Fly tipping on farms

14.11.13 – Fly tipping on farms

The persistent problem of fly-tipping on farms was tackled in this discussion. The majority of farms said they had experienced problems at some point in their current location, with the scale of the issue growing. Household furniture, sofas, mattresses, bin bags, builders rubble, fridges and freezers were cited as some of the items dumped. Whether the actual tipping is opportunistic or more calculated, there was agreement that local authorities could do more such as extending opening times at local tips or work more closely with private landowners to remove waste. The use of earth banks and blocking of farm tracks and gateways was seen as a good deterrent to such activity but not an answer to the problem in general.

The discussion held on Thursday 14th November 2013 was a discussion about the fly tipping on farms. It generated a total of 190 tweets on the topic from 51 participants. These included farmers, agri-food businesses, rural advisors, land agents, lawyers, journalists, academics and NFU officeholders, as well as members of the general public.

What type of farm do you work on /own and when was the last time you had problems with fly tipping?

  • I don’t but arable farmers near us have a big problem with it
  • We have a beef fattening unit and have never had a problem with fly tipping, other than litter lobbed over road hedge
  • Arable farm with fly tipping once a month in various locations.
  • I’m on Bodmin moor and we see a bit of fly tipping, often with garden waste & weeds that then persist. Crocismia, Balsam etc.
  • Dairy farm, luckily never and hopefully it stays that way
  • The scale of the problem seems large and growing
  • Sheep farm. Not really, just things flung over road hedges, empty beer cans, used condoms, even a pregnancy test once…

What type of things have you had fly tipped on your land and how often does it happen?

  • A lorry load of household furniture only last week!
  • Usually garden waste, but sometimes worthless items that have been collected inadvertently by “scrap metal traders” they can all be carried by the best wheelbarrow to speed the moving and cleaning process.
  • Builders and “landscape gardeners” stuff. Also usual sofas, mattresses etc. Cables, fire extinguishers, bags of used nappies
  • Once had two dozen washing machines, got in a right spin over it! ,only happens when councils on strike
  • Mattresses & whole sofas most common! Traffic cones, bin bags, boxes of bones/offcuts cause a big problem with dogs
  • Uninsured driver crashed into me, police officer told him to dump the car in field entrance. Police supporting fly tipping.
  • T.V’s, full bin bags and tyres. Luckily not very often. Cider cans are the most frequent find
  • Minor trash that cd have been burned. But people complain so about smoke ‘nuisance’ from bonfires
  • Some builders rubble too but mostly furniture. The tip is about three miles away…
  • I don’t work on a farm anymore but am always driving past and seeing ill fridges and freezers

It is estimated that every 30 seconds there is someone fly tipping in England. On your farm is this getting better or worse?

  • I have pondered improving access to my land (steep, muddy and single-track) but on reflection I believe I shall not.
  • I sit in court as a JP in Norfolk. Not had a fly tipping case in front of me in 7 years
  • Probably depends on the situation. Lots opportunistic.
  • Getting worse round here, the usual culprits who work for cash and dump the waste on the way home to the CARAVAN.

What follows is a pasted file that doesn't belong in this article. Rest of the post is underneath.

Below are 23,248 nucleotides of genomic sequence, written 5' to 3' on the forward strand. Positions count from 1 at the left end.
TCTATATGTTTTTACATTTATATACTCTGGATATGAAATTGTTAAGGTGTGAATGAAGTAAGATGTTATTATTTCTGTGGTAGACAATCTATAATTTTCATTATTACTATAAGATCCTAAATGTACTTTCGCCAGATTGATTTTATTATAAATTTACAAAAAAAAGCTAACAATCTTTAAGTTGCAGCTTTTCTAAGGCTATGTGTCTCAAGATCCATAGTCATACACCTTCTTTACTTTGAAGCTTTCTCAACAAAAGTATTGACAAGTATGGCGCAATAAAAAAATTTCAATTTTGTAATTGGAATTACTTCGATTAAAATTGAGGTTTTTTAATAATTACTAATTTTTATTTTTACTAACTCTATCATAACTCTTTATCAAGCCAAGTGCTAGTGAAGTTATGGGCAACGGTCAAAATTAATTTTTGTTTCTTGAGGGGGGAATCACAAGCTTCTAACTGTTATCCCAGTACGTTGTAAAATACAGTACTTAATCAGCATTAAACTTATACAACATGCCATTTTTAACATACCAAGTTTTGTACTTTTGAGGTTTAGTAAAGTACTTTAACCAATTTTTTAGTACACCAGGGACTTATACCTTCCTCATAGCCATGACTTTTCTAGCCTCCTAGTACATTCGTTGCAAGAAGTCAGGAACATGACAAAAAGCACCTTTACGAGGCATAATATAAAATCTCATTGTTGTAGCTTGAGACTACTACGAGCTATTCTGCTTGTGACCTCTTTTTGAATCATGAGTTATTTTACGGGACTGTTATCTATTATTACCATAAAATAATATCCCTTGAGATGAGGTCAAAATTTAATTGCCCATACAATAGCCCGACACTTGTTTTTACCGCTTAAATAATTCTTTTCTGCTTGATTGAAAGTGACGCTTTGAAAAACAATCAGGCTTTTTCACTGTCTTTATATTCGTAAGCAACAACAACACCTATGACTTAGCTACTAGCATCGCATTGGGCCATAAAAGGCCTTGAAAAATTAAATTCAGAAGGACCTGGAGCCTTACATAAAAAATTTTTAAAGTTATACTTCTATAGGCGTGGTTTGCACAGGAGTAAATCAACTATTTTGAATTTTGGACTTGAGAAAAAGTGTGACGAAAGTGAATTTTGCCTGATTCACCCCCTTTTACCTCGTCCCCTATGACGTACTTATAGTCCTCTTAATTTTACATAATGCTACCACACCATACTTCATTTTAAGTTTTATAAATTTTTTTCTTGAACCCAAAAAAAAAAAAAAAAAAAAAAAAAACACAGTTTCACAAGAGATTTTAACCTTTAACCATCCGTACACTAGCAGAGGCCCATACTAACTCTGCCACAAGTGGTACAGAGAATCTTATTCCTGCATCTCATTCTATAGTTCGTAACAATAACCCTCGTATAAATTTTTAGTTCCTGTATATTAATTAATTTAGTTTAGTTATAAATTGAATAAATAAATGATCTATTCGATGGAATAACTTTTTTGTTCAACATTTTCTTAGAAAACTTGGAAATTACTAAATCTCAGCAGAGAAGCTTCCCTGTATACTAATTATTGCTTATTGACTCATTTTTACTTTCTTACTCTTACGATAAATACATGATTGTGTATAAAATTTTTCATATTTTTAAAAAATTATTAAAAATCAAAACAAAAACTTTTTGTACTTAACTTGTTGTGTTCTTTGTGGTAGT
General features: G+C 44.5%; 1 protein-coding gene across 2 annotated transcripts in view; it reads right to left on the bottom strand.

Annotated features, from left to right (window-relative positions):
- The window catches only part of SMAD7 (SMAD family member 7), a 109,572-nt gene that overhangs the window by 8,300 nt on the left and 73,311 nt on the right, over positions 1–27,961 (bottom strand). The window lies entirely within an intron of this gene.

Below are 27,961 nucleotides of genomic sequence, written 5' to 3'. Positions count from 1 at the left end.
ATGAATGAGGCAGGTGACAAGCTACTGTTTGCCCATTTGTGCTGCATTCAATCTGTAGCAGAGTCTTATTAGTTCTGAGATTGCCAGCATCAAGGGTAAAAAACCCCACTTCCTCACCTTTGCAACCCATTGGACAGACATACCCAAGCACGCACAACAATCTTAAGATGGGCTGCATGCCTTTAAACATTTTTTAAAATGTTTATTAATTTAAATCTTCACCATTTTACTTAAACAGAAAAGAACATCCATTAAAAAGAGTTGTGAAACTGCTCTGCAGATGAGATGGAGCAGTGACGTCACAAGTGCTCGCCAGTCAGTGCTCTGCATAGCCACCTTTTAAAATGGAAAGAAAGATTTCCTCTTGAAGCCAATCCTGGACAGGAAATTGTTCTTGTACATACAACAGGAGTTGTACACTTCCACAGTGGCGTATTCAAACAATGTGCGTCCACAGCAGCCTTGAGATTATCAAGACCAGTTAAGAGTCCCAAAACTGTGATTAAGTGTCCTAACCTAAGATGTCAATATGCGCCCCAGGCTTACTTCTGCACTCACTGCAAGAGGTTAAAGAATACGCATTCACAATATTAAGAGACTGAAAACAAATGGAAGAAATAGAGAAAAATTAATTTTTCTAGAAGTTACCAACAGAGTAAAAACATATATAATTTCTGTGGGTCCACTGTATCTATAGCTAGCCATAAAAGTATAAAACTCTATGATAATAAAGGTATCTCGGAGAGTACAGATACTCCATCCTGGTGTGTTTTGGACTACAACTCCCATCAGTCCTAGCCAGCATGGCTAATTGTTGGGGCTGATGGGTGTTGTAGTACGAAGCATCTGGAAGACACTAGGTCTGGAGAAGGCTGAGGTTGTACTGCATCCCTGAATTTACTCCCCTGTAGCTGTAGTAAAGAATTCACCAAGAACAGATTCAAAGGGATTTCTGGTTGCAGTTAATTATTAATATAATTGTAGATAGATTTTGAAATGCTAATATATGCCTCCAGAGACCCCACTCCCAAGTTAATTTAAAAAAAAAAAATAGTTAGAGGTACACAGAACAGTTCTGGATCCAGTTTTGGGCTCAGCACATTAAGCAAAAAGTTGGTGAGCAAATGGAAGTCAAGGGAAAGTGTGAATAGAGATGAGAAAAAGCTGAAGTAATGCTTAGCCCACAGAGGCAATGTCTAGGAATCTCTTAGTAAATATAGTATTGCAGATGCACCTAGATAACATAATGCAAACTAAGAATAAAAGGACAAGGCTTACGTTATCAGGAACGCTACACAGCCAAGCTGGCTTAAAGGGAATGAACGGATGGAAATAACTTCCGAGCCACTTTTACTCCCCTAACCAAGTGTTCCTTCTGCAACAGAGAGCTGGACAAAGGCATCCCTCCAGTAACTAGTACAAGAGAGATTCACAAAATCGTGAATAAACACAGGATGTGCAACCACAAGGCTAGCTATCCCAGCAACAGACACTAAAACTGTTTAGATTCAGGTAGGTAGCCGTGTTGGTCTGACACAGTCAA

• Think it makes a difference on how long local tips open. Surrey council tips had short hours = more fly tipping

What could local authorities and police do differently to try and address the problem?

  • Work together, help private landowners with clear up cost, record incidents, prosecute offenders
  • Chelmsford city council clear very quickly. Uttlesford DC leave it – dead end road so they let it build up.
  • They could talk to us for a start.
  • LAs must accept charging for taking commercial waste creates problems elsewhere – use bit of the additional cash to sort it!
  • Most of ours is commercial – cheaper to fly tip than take it to the waste site
  • Cheshire tip has long hours and open at weekends, noticed difference when I moved, Surrey has a major problem
  • Agree, fly tipping only started when councils increased charges, now with bio mass some waste should be free
  • Amnesty days twice a year. Rag and bone men. Electronically tag every mattress
  • More public awareness raising. Landowners bear the brunt but most have no idea how the land works, including fly tippers.

What changes have you made to your farm to try and stop fly tipping and what could other people do?

  • All gateways onto roads blocked off. Report every incident.
  • Reporting is key as Defra don’t record incident on private land therefore little data
  • Got signs from env agency to stick up (although father in law doesn’t like them!!)
  • IMO if we don’t find garbage in the countryside, we could think are good people there. So the best solution is to collect it
  • Problem getting worse. Earth bank, blocking farm track stops it

Has fly tipping cost you anything to clear up? How much a year approx?

  • We have an average figure of £170 but I think this is very low!
  • There was a time when burnt out cars cost a small amount to be removed, but higher scrap values have fixed that.
  • About £50 a month

Ending on a more light hearted note- what is the starkest thing that has ever fly tipped on your land?

  • We had a bathroom suite dumped. Before we cd clear it, someone loaded it up and took it away. Reverse fly tip
  • A few years back had loads of dustbin bags full of women’s knickers dumped, didn’t look too close if new or not.

Simon Haley, Reading Agricultural Consultants, and Alan Spedding, 25 November 2013

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